Leo E. Strine, Jr. is Michael L. Wachter Distinguished Fellow at the University of Pennsylvania Carey Law School; Senior Fellow, Harvard Program on Corporate Governance; Of Counsel, Wachtell, Lipton, Rosen & Katz; and former Chief Justice and Chancellor, the State of Delaware. Laura A. McIntosh is consulting attorney at Wachtell, Lipton, Rosen & Katz. This post is based on their article, forthcoming in Directors and Boards Magazine.
Virtual capabilities and electronic documents are double-edged swords.
Modern information technology can markedly improve the efficiency and quality of the deliberative processes of corporate boards of directors. Yet, if used imprudently, the same technological capabilities can reduce the quality and integrity of corporate decision-making, potentially exposing a company and its directors not only to greater litigation costs and risks, but also to serious reputational harm.
Regrettably, rather than evolving to keep pace with technological developments, corporate governance practices often involve an admixture of obsolete past approaches and ad hoc new ones, a combination that underutilizes the potential benefits of technology and increases its potential risks. In this article, we look in particular at two types of board-level practices that should evolve to take into account technological developments:
- Board information policies involving (a) the transmission to and use of information by the board of directors and (b) the documentation of action taken by the board and board committees; and
- Board meeting practices in the wake of the COVID-19 pandemic and the ubiquitous use of virtual web-conferencing platforms to conduct director meetings remotely, rather than in person.
These two topics are related. A regular diet of virtual meetings puts pressure on board information policies and requires directors and managers to be highly self-disciplined in their focus and engagement. The efficiency advantage can be undermined by director and manager inattention and unproductive online interaction. An overreliance on virtual meetings can also lead to insufficient in-person time for the board and key managers to meet and develop the chemistry and expectations for information flow that are vital to a successful company’s governance. The vulnerabilities in these less-than-ideal scenarios are eagerly exploited by activist investors and plaintiffs’ lawyers.
Yet the dangers inherent in the board’s use of digital technology should not obscure this promising reality: virtual meeting technology and other online tools are indeed improving the information flow between management and the board. They can facilitate more efficient and effective deliberations and, when used judiciously, can relieve stress, generate better decision-useful information on a more timely basis, and produce a more robust and reliable record of informed board decision-making. The challenge is for companies to capitalize on the huge advantages this technology provides while minimizing its risks. This requires bringing some old-school discipline and common sense to the new digital world.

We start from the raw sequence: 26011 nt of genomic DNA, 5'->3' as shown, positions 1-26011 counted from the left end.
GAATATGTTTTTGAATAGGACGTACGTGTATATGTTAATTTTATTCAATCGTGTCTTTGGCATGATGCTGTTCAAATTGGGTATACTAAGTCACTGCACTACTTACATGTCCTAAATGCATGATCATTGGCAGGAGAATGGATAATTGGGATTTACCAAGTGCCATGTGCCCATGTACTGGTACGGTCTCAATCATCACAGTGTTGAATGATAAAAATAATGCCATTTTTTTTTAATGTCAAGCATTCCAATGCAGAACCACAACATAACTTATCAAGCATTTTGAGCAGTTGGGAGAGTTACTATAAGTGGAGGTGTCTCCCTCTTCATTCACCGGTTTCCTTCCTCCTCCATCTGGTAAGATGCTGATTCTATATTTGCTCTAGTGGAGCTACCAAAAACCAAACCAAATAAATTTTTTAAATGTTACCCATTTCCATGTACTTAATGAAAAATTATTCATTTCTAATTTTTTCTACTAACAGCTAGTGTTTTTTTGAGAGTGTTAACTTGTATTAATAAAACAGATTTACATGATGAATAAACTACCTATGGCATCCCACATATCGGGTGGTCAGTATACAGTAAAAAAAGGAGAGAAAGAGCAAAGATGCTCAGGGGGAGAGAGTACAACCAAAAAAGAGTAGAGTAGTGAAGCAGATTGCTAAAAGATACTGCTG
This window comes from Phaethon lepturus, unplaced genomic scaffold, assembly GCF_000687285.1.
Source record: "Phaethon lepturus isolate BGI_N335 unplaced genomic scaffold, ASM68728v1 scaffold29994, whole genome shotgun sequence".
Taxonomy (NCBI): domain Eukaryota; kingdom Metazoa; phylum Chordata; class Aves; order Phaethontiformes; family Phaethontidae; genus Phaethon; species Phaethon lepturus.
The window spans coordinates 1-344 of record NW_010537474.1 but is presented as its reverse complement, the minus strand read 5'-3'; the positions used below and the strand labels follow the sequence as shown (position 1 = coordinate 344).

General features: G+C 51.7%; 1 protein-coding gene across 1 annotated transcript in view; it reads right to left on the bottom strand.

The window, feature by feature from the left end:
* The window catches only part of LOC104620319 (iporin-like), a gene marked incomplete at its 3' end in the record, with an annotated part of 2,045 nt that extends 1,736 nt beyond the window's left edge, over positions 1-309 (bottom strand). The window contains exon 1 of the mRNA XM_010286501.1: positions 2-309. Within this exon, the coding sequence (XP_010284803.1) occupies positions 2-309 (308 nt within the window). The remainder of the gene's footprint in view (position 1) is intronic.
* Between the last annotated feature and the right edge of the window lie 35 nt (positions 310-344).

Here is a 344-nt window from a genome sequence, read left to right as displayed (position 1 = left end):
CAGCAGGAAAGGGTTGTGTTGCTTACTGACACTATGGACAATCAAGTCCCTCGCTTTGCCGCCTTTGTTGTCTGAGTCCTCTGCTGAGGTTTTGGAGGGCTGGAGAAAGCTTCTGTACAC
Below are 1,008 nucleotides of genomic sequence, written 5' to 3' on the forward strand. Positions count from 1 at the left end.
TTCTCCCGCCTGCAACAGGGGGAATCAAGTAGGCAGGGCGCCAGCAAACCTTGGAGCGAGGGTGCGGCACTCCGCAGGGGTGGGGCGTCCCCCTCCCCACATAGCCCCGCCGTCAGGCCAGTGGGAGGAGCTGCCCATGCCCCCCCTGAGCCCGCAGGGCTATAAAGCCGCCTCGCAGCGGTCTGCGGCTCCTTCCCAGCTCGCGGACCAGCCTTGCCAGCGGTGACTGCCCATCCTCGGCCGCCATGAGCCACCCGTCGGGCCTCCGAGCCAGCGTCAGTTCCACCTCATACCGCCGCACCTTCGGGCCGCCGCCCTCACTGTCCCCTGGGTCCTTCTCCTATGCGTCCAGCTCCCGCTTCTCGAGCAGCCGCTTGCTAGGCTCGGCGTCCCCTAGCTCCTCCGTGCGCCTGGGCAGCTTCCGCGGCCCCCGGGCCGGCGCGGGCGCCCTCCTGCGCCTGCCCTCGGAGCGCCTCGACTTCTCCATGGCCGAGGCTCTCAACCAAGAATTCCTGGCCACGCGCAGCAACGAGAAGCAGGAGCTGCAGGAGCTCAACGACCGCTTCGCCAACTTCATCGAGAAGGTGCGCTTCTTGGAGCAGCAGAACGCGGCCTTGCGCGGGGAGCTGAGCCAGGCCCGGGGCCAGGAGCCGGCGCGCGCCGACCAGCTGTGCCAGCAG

This article is not theoretical, but practical. After situating board practice in its historical context, we make recommendations about affirmative steps—“do’s”—that companies could take to improve their board information policies, positive steps that imply actions to avoid—“don’ts.” From there, we recommend “do’s” and “don’ts” for board organizational, calendaring, and meeting practices, an understudied area. We then explain how our recommendations facilitate informed, efficient, and credibly-documented decisionmaking.
In our view, what is required is nothing new and is what business leaders are best at: using business judgment to reflect on how the most positive impact can be obtained through the effective use of available resources. That requires bringing professional analysis to 21st-century board practices and not assuming that the inertial use of late-20th-century policies with ad hoc additions is optimal or even adequate. With fresh thinking that builds the board’s information policies, committee structure, and use of time around what is most important, new technology can markedly improve the quality and efficiency of company decision-making.
Looking ahead, companies should apply today’s technology to their corporate governance practices in order to create more efficient, less stressful and thus more robust and effective means by which to transmit information and deliberate on critical issues. With discipline in execution and a focus on doing what is right for the company, board practices that encourage deep consideration of the most important issues and document the basis for decisions will not just result in lower legal, regulatory and reputational risk; they also will lead to better business decisions and a stronger company that is well-positioned to create sustainable value for its investors and to treat all its key stakeholders with respect. We recognize, of course, that each company and each industry space is different. The general suggestions in this article are simply suggestions for consideration and adaptation to the specific circumstances companies face. But the deeper principles we articulate about integrity and care in board information and deliberative practices are ones we hope can be usefully brought to bear at all companies. Fundamentally, we urge companies to think deeply about these issues in a businesslike way.
The complete publication, including footnotes, is available here.